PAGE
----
The third case was Van Brunt v. State of Alaska, in which the Appellant was convicted of drunk driving, and contended that he could not be convicted because of irregularities in the enactment process  of the statute under which he was convicted. He lost on appeal In that case, the Court said if a certain rule involved the rights of others as related to how a statute was amended, that rule would have to be read liberally.

    The grounds for emergency appeal by the six legislative surrogates for Palin  specifically cited the vice presidential campaign and the possible effect of the issuance of the report on that campaign, and asserted an Alaska Constitutional right, Article I sec. 7 which grants to Alaskans a "right to fair and just treatment in the conduct of legislative investigations." So far, so good. Constitutional violations are bad. However, the appeal claims that what denies fair and just treatment is the failure of the legislature to follow the statutes, rules and regulations which the legislature has enacted to apply in legislative investigations. It appears but is  not so stated in the papers that in some manner the investigation is claimed to improperly 'affect' the 'rights' of the third party, but does not state what that right affected is. The statutory provisions cited are the mechanical rules by which the legislature operates, and no specific statute or violation is enumerated in the appeal. A form of hail mary to the appeals court saying there's a violation of the statutes in there somewhere.   Hello Malone v. Meekins. I see in the papers no factual claim as to what 'rights' of one not a member of the legislature are in fact affected, other than the effect on the November election.

    This is where the problem is. The only factual  effect which appellants cite as affecting a person not a member of the legislature is the possible effect of the final report on the Vice Presidential race, because of its timing, constituting an "October surprise," and remarks of Legislator French that the report may have an effect on the campaign. There are no claims of improper conduct of the investigation itself, and the subpoena validation was not appealed. The statement of grounds for appeal, not for that in emergency charge that Mr. French improperly conducted the investigation with the intent of affecting the November 4 election.  That's it. The court below found as a fact no violation of the 'fair and just' provision without discussing the  factual basis for the finding.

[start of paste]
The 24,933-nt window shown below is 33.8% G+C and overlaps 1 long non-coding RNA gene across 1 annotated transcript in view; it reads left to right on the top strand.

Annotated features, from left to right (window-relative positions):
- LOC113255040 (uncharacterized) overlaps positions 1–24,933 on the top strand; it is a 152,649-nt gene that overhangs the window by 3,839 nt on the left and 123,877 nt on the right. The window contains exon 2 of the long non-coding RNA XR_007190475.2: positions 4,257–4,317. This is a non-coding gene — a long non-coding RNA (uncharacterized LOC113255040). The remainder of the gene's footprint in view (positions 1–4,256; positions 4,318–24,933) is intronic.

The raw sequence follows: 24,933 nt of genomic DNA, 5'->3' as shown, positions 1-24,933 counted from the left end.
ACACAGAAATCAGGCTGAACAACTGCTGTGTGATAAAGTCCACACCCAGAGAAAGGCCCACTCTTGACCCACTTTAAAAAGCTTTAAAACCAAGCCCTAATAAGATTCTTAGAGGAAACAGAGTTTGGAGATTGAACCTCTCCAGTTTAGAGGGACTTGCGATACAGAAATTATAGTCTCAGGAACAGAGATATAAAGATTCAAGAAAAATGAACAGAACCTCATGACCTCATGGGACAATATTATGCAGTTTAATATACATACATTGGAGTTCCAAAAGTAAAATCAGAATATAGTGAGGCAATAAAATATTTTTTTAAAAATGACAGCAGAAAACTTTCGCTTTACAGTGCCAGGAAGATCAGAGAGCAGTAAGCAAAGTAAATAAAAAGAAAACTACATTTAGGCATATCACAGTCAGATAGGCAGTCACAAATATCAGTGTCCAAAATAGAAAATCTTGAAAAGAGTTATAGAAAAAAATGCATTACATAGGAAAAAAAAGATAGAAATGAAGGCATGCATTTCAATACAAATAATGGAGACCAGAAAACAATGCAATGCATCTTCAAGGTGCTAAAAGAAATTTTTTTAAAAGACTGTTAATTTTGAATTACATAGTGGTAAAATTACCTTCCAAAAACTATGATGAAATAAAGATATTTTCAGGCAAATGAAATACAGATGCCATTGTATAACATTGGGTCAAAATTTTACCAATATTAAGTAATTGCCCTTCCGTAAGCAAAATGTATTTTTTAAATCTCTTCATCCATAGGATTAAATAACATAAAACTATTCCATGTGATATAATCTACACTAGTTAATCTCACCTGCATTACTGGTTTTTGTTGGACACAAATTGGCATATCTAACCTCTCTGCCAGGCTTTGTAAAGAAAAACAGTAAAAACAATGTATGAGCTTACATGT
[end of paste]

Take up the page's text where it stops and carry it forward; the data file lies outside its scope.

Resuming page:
Note that the investigation was authorized on July 28, a month before the nomination.

    The other appeal grounds include misinterpreting Malone v. Meekis, various claims which seem to be that the legislature does not have the power to investigate "abuses of power and/or improper actions by the executive branch," and a possible removal of a governor by reason of statutory provisions, and that all rules must be followed strictly when  not the 'rights' of third parties are involved, but where a third party is involved in what is being investigated or is impacted by what is being done, without reference to any 'rights' of that person.

    IMHO the litigators pushing the appeal are praying loudly for the court to find anything at all to delay or derail and a desire by judges to do a Bush v. Gore for the good of the GOP, and they have darned little to do it with. there are no AK cases which I found which limit the right of the legislature to investigate because of electoral consequences on those investigated. And nowhere in the appellate papers did the appellants claim there was no factual basis for the investigation.

    The AG's refusal to appeal the subpoena validations and his providing of at least seven of the witness sought, this very day, also bodes ill for this appeal. If he thought as a matter of law, and he is the designated thinker for the state of Alaska, that the investigation is illegal, he should have appealed, and not provided the witnesses under subpoena. That he did what he did suggests something he does not want to have to defend in this appeal.